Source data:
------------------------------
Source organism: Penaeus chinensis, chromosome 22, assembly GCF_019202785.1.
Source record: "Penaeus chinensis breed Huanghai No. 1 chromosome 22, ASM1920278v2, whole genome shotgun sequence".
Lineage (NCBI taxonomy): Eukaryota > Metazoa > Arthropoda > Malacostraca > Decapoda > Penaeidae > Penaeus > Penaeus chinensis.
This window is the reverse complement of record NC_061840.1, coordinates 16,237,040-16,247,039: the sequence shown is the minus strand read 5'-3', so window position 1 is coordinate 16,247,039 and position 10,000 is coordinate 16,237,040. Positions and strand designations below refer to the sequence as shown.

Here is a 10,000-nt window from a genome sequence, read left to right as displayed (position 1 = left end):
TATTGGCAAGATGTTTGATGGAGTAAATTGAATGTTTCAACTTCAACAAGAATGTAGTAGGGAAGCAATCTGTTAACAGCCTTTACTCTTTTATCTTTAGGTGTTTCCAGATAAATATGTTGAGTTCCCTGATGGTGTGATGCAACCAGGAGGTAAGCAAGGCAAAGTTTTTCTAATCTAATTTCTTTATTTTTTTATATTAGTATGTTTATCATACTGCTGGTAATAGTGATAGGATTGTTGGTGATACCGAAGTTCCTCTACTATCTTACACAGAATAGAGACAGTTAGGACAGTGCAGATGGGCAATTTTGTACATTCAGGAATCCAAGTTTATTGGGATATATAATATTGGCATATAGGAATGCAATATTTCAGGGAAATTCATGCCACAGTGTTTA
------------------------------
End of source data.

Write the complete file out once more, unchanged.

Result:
Source organism: Penaeus chinensis, chromosome 22, assembly GCF_019202785.1.
Source record: "Penaeus chinensis breed Huanghai No. 1 chromosome 22, ASM1920278v2, whole genome shotgun sequence".
Lineage (NCBI taxonomy): Eukaryota > Metazoa > Arthropoda > Malacostraca > Decapoda > Penaeidae > Penaeus > Penaeus chinensis.
This window is the reverse complement of record NC_061840.1, coordinates 16,237,040-16,247,039: the sequence shown is the minus strand read 5'-3', so window position 1 is coordinate 16,247,039 and position 10,000 is coordinate 16,237,040. Positions and strand designations below refer to the sequence as shown.

Here is a 10,000-nt window from a genome sequence, read left to right as displayed (position 1 = left end):
TATTGGCAAGATGTTTGATGGAGTAAATTGAATGTTTCAACTTCAACAAGAATGTAGTAGGGAAGCAATCTGTTAACAGCCTTTACTCTTTTATCTTTAGGTGTTTCCAGATAAATATGTTGAGTTCCCTGATGGTGTGATGCAACCAGGAGGTAAGCAAGGCAAAGTTTTTCTAATCTAATTTCTTTATTTTTTTATATTAGTATGTTTATCATACTGCTGGTAATAGTGATAGGATTGTTGGTGATACCGAAGTTCCTCTACTATCTTACACAGAATAGAGACAGTTAGGACAGTGCAGATGGGCAATTTTGTACATTCAGGAATCCAAGTTTATTGGGATATATAATATTGGCATATAGGAATGCAATATTTCAGGGAAATTCATGCCACAGTGTTTA